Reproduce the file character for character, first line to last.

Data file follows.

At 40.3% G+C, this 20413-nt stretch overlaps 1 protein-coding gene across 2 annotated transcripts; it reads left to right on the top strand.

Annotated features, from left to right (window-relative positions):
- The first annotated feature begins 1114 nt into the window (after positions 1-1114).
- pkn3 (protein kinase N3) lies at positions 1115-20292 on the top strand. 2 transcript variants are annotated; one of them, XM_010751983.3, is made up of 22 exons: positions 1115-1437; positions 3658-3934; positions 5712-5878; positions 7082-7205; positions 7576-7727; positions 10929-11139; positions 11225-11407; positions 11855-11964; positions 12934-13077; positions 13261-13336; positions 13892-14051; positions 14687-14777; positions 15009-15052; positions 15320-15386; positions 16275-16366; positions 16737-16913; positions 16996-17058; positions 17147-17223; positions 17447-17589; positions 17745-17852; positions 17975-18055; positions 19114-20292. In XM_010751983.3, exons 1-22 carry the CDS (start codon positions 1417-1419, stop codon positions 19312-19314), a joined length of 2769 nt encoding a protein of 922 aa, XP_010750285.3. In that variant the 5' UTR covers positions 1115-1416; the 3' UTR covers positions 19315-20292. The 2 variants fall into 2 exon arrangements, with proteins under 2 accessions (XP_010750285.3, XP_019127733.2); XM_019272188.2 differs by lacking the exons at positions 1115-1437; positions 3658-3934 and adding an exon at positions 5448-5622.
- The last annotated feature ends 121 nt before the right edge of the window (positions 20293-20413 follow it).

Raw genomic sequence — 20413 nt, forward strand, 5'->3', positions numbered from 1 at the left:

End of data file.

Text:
At 40.3% G+C, this 20413-nt stretch overlaps 1 protein-coding gene across 2 annotated transcripts; it reads left to right on the top strand.

Annotated features, from left to right (window-relative positions):
- The first annotated feature begins 1114 nt into the window (after positions 1-1114).
- pkn3 (protein kinase N3) lies at positions 1115-20292 on the top strand. 2 transcript variants are annotated; one of them, XM_010751983.3, is made up of 22 exons: positions 1115-1437; positions 3658-3934; positions 5712-5878; positions 7082-7205; positions 7576-7727; positions 10929-11139; positions 11225-11407; positions 11855-11964; positions 12934-13077; positions 13261-13336; positions 13892-14051; positions 14687-14777; positions 15009-15052; positions 15320-15386; positions 16275-16366; positions 16737-16913; positions 16996-17058; positions 17147-17223; positions 17447-17589; positions 17745-17852; positions 17975-18055; positions 19114-20292. In XM_010751983.3, exons 1-22 carry the CDS (start codon positions 1417-1419, stop codon positions 19312-19314), a joined length of 2769 nt encoding a protein of 922 aa, XP_010750285.3. In that variant the 5' UTR covers positions 1115-1416; the 3' UTR covers positions 19315-20292. The 2 variants fall into 2 exon arrangements, with proteins under 2 accessions (XP_010750285.3, XP_019127733.2); XM_019272188.2 differs by lacking the exons at positions 1115-1437; positions 3658-3934 and adding an exon at positions 5448-5622.
- The last annotated feature ends 121 nt before the right edge of the window (positions 20293-20413 follow it).

Raw genomic sequence — 20413 nt, forward strand, 5'->3', positions numbered from 1 at the left: